Tuesday, February 25, 2014

The Aristocratic Diana

Marie-Joséphine-Louise de Savoie, comtesse de Provence as Diana by François-Hubert Drouais. 1773.
Many noble and royal ladies of the old regime had themselves painted as Diana or Artemis, the virgin goddess of the hunt. Anna Gibson says:
Allegorical portraits were a popular choice among the upper classes society for centuries. The 17th and 18th centuries saw a significant revival of interest in the ancient world, and portraits depicting their subjects as mythology-based allegorical portraits became widespread.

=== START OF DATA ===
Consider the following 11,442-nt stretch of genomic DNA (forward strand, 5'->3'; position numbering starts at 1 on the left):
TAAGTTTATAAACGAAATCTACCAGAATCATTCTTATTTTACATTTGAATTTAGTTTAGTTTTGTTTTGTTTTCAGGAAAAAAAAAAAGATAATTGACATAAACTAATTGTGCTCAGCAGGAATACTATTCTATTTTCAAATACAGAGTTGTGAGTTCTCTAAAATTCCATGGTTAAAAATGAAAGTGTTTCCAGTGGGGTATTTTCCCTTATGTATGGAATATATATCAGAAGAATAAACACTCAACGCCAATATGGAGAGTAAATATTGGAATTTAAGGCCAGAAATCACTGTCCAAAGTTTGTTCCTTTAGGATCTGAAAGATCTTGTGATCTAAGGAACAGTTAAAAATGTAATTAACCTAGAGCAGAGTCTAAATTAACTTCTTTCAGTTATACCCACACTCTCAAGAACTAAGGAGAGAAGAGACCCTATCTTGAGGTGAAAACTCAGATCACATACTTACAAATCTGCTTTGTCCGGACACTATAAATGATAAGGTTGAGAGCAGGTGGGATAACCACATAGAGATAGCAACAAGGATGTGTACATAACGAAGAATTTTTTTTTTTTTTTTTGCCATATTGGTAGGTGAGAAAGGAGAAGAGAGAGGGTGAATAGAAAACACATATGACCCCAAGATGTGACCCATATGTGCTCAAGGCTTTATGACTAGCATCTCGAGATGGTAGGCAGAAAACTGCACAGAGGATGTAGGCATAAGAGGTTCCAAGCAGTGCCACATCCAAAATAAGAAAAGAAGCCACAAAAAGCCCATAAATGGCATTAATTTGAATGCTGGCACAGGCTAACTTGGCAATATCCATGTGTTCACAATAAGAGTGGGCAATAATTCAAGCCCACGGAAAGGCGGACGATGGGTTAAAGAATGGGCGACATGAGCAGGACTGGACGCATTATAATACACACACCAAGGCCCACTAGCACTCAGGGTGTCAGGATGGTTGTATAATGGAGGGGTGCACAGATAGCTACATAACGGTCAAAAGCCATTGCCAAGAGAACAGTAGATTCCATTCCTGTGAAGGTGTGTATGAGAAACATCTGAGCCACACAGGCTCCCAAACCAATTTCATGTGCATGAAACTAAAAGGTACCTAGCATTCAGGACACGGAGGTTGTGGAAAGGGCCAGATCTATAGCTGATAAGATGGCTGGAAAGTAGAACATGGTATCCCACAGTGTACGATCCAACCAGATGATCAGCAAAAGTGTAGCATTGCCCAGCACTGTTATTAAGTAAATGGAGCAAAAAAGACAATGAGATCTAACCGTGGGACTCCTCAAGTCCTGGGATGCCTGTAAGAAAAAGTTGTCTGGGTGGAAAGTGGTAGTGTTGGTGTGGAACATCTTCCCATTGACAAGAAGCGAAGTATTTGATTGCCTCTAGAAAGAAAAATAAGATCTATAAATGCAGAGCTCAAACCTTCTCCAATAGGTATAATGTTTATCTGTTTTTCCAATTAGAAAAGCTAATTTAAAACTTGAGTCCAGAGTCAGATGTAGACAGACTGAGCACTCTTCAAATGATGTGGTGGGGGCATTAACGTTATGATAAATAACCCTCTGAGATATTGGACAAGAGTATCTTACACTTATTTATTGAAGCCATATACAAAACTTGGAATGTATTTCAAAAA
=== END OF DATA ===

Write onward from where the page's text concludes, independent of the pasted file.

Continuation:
Diana, goddess of the moon and the hunt, was an especially popular choice for noble women. The portraits of these aristocratic "Dianas" usually depicted them at rest or in a traditional portrait style with the varied trappings (bow and arrow, a crescent moon headdress, hunting dogs, and so on) of their chosen goddess. Some women, such as the comtesse de Provence, even had themselves painted as Diana more than once! (Read more.)

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